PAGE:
Presidential Debate Recap: ‘Advantage, Clinton’
Gabriella Schwarz / September 27, 2016
Democratic presidential nominee Hillary Clinton and Republican presidential nominee Donald Trump spent their first debate Monday night attacking each other personally and over policy. They sparred on trade and the Iraq war, her use of a private email server and his choice not to release his tax returns. Trump attempted to paint her as a creature of Washington, unable to enact change. Clinton attempted to paint him as an unprepared extremist.
Historically, first debates move the needle toward one of the candidates. Though political observers largely handed Monday’s win to the former secretary of state, the event is unlikely to move the needle much for either White House hopeful.
“A win is good for her. But on its own, it isn’t enough,” said CNN Politics Managing Editor Z. Byron Wolf.
We spoke to him after the Hofstra debate to break down the biggest moments for both candidates and get a preview of the issues we’re likely to hear on the trail going forward.
What were the strongest moments for Clinton?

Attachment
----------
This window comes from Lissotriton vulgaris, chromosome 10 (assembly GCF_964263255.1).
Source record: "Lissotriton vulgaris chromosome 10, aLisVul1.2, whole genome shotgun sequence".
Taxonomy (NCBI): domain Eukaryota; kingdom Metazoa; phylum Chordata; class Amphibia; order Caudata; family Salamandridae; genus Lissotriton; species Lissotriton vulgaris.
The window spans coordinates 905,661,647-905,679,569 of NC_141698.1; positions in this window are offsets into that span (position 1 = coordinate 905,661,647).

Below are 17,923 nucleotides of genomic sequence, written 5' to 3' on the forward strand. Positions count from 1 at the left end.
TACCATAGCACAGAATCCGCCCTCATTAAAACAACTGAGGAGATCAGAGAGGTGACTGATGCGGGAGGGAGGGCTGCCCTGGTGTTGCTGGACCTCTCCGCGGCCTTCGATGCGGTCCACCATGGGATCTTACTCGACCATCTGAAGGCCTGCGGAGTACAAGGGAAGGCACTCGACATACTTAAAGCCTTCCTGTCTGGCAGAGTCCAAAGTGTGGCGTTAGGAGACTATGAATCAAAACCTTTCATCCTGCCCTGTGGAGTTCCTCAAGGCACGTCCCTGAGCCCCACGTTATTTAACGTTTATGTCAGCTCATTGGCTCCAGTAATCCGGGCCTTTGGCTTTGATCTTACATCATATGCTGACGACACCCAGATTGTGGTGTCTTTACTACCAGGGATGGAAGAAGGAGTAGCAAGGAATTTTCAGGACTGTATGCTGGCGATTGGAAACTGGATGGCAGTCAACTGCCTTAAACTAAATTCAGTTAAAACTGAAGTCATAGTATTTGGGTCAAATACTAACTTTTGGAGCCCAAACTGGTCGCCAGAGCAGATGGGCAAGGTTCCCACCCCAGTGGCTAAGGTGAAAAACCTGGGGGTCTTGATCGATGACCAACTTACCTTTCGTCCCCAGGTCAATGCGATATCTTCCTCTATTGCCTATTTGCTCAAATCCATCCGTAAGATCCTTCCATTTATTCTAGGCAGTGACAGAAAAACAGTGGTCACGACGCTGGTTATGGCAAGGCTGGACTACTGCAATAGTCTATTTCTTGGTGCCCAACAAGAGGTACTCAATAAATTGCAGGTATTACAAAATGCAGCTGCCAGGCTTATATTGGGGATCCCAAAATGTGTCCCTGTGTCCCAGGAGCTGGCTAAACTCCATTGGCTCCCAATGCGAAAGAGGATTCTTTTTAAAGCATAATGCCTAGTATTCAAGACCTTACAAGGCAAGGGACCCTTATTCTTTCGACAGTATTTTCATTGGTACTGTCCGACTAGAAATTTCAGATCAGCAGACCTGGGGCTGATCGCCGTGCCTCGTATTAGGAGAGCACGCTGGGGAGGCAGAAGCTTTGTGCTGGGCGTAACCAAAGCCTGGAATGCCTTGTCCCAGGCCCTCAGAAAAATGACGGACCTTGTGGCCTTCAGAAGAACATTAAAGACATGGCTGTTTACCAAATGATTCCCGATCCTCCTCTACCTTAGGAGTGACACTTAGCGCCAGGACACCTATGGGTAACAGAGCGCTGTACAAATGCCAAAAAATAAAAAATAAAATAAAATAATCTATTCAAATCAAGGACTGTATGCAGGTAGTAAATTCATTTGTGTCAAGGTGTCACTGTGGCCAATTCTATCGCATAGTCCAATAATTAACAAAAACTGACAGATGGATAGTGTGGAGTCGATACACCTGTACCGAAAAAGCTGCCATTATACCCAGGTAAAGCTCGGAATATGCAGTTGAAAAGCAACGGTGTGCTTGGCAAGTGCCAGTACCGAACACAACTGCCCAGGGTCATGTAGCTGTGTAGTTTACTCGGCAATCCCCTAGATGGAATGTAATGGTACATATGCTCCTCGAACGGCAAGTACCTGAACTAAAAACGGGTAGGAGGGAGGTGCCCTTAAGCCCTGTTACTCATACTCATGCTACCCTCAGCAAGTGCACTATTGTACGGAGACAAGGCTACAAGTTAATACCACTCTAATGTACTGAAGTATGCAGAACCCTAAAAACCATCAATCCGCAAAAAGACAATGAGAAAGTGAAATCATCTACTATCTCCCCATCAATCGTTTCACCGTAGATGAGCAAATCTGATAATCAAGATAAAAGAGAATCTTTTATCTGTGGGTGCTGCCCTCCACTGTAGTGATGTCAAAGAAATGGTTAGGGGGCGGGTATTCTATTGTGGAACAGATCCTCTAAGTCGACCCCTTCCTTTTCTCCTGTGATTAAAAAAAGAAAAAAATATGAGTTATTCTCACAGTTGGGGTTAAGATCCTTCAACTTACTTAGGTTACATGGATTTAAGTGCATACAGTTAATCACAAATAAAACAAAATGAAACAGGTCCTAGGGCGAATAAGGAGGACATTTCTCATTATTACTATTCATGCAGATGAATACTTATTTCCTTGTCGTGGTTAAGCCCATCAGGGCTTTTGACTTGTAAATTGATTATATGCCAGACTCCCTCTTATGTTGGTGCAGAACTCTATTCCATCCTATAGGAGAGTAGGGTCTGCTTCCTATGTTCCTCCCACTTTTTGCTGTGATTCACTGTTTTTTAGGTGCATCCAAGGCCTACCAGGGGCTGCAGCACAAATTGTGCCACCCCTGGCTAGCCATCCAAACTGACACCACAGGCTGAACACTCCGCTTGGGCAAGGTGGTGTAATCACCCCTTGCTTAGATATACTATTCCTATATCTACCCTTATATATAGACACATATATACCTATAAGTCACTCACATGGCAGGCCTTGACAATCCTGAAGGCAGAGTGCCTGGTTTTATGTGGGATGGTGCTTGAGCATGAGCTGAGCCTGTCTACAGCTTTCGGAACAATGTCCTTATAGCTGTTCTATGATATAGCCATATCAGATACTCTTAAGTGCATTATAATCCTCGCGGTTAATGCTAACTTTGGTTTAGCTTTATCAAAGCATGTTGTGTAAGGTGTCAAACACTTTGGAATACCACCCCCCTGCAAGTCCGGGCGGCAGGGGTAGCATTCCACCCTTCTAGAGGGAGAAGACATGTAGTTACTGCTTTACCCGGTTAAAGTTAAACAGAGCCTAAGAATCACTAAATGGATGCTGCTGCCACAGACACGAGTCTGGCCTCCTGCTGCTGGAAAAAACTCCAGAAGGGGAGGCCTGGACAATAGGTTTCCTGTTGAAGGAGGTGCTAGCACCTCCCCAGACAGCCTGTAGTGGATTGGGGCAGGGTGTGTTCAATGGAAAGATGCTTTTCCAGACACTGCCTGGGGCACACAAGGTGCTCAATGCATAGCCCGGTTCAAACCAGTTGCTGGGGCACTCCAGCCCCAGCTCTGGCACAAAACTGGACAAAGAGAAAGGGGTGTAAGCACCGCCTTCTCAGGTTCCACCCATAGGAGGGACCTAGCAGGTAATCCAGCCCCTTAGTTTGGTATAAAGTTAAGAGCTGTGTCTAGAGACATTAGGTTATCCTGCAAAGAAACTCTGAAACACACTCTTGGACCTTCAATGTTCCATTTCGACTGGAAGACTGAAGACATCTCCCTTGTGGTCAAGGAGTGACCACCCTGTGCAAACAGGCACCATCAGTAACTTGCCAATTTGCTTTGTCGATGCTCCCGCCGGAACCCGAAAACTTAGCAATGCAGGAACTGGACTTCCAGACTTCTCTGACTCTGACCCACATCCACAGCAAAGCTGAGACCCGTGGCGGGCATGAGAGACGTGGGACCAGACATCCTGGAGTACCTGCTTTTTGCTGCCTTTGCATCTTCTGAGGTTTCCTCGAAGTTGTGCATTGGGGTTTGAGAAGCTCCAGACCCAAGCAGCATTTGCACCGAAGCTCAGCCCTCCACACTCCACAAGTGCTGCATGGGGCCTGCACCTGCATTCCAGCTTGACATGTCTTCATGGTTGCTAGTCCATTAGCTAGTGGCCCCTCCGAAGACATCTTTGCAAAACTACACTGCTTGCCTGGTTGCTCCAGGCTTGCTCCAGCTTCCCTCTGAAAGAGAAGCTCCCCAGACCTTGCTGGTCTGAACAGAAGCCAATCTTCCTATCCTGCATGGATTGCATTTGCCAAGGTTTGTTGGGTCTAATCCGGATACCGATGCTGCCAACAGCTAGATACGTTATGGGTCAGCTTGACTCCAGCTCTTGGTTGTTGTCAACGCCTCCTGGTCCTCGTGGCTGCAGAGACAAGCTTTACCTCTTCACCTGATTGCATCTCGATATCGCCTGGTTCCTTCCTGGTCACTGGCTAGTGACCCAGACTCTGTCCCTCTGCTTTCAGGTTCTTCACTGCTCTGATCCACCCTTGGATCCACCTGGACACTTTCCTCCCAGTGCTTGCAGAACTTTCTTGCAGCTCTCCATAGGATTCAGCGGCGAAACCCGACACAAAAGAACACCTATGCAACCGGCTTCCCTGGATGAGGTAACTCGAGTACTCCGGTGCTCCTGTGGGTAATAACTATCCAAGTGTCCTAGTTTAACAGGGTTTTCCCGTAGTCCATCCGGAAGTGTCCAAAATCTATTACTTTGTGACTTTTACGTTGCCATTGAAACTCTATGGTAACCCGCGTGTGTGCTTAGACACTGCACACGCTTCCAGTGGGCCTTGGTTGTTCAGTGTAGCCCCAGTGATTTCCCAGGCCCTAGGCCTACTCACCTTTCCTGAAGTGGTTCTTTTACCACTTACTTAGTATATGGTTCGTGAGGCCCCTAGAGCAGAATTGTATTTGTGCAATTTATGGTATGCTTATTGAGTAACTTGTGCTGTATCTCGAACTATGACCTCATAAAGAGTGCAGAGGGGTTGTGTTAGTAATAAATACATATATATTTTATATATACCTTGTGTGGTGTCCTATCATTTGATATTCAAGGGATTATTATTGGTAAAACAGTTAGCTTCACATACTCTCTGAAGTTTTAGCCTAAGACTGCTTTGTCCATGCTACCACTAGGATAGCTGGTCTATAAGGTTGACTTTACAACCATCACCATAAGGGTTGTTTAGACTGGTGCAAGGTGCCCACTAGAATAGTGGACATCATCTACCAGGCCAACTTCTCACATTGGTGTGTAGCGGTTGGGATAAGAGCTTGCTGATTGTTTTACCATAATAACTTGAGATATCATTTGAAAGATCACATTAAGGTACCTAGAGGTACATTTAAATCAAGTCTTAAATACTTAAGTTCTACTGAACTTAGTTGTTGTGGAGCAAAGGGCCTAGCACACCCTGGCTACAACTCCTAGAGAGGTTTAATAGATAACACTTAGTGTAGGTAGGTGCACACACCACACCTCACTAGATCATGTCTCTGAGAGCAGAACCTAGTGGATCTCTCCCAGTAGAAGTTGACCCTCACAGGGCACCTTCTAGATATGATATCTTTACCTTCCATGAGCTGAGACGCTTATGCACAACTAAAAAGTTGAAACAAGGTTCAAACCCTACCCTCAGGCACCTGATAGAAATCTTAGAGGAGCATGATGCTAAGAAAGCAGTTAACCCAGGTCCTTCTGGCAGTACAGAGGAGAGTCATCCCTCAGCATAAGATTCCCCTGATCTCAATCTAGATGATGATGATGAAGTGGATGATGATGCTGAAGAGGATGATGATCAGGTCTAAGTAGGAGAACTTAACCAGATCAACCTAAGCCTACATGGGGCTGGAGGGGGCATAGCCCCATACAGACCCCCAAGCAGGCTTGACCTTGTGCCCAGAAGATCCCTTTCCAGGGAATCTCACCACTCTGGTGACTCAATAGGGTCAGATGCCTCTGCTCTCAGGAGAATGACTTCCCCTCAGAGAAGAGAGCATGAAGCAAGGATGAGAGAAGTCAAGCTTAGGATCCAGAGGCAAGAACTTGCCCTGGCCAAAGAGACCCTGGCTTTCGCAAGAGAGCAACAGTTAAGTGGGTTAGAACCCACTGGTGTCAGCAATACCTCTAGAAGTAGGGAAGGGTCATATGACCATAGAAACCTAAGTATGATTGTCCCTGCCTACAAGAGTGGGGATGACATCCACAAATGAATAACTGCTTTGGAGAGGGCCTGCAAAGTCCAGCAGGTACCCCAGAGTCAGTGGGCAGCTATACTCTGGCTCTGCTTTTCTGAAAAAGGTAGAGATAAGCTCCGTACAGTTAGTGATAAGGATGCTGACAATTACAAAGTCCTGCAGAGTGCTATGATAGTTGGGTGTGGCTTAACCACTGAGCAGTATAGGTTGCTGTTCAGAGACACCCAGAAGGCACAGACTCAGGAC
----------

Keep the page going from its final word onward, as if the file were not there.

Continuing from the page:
Clinton had a really strong debate and almost every objective observer has said she won. CNN conducted a focus group and an instant poll and both have her with extremely high marks. It was clear she didn’t want to make the debate only about criticizing Trump, but those were her most effective moments. She is not a candidate—and I think even her supporters would agree—who has fired up or inspired voters. So she is perhaps best viewed in contrast to him. She drew those contrasts effectively. When she brought up his tax returns, it was the the most surgical deconstruction of a complicated issue that boils down to: Trump probably didn’t pay income taxes in some years. He said that’s smart business. She pointed out it means he didn’t pay money toward the military or the social welfare. The government, which just about everybody relies on in some fashion, runs on taxes. Nobody wants to pay a lot of taxes. But most people pay them. That was a good moment for her.